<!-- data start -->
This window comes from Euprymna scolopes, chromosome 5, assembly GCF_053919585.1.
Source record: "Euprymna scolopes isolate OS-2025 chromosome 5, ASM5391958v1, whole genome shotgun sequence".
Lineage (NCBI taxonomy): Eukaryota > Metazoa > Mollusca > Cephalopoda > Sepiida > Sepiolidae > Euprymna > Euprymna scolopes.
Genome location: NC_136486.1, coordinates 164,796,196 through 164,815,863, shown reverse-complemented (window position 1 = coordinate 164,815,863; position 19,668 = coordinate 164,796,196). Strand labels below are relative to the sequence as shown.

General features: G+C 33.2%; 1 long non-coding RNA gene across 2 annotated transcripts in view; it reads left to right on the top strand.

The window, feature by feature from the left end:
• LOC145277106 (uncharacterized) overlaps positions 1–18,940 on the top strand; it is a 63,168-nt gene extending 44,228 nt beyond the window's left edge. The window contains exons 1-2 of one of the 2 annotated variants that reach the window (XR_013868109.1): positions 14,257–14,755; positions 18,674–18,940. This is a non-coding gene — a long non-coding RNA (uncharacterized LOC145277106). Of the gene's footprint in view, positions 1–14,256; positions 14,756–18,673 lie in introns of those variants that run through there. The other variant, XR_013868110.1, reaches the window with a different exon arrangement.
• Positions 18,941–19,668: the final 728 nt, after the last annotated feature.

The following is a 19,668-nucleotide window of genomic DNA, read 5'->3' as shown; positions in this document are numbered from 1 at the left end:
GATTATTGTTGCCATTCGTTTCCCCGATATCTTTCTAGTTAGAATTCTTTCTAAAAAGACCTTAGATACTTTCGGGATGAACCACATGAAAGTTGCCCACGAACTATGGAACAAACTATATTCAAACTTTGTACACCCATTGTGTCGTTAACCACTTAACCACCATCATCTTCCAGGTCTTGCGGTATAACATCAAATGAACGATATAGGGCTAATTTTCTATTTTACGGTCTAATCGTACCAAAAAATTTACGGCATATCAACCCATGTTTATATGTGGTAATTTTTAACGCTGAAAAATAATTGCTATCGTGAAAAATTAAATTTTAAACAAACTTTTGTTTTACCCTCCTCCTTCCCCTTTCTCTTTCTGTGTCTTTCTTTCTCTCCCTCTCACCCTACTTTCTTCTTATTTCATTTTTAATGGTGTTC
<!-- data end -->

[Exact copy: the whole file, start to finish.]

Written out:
This window comes from Euprymna scolopes, chromosome 5, assembly GCF_053919585.1.
Source record: "Euprymna scolopes isolate OS-2025 chromosome 5, ASM5391958v1, whole genome shotgun sequence".
Lineage (NCBI taxonomy): Eukaryota > Metazoa > Mollusca > Cephalopoda > Sepiida > Sepiolidae > Euprymna > Euprymna scolopes.
Genome location: NC_136486.1, coordinates 164,796,196 through 164,815,863, shown reverse-complemented (window position 1 = coordinate 164,815,863; position 19,668 = coordinate 164,796,196). Strand labels below are relative to the sequence as shown.

General features: G+C 33.2%; 1 long non-coding RNA gene across 2 annotated transcripts in view; it reads left to right on the top strand.

The window, feature by feature from the left end:
• LOC145277106 (uncharacterized) overlaps positions 1–18,940 on the top strand; it is a 63,168-nt gene extending 44,228 nt beyond the window's left edge. The window contains exons 1-2 of one of the 2 annotated variants that reach the window (XR_013868109.1): positions 14,257–14,755; positions 18,674–18,940. This is a non-coding gene — a long non-coding RNA (uncharacterized LOC145277106). Of the gene's footprint in view, positions 1–14,256; positions 14,756–18,673 lie in introns of those variants that run through there. The other variant, XR_013868110.1, reaches the window with a different exon arrangement.
• Positions 18,941–19,668: the final 728 nt, after the last annotated feature.

The following is a 19,668-nucleotide window of genomic DNA, read 5'->3' as shown; positions in this document are numbered from 1 at the left end:
GATTATTGTTGCCATTCGTTTCCCCGATATCTTTCTAGTTAGAATTCTTTCTAAAAAGACCTTAGATACTTTCGGGATGAACCACATGAAAGTTGCCCACGAACTATGGAACAAACTATATTCAAACTTTGTACACCCATTGTGTCGTTAACCACTTAACCACCATCATCTTCCAGGTCTTGCGGTATAACATCAAATGAACGATATAGGGCTAATTTTCTATTTTACGGTCTAATCGTACCAAAAAATTTACGGCATATCAACCCATGTTTATATGTGGTAATTTTTAACGCTGAAAAATAATTGCTATCGTGAAAAATTAAATTTTAAACAAACTTTTGTTTTACCCTCCTCCTTCCCCTTTCTCTTTCTGTGTCTTTCTTTCTCTCCCTCTCACCCTACTTTCTTCTTATTTCATTTTTAATGGTGTTC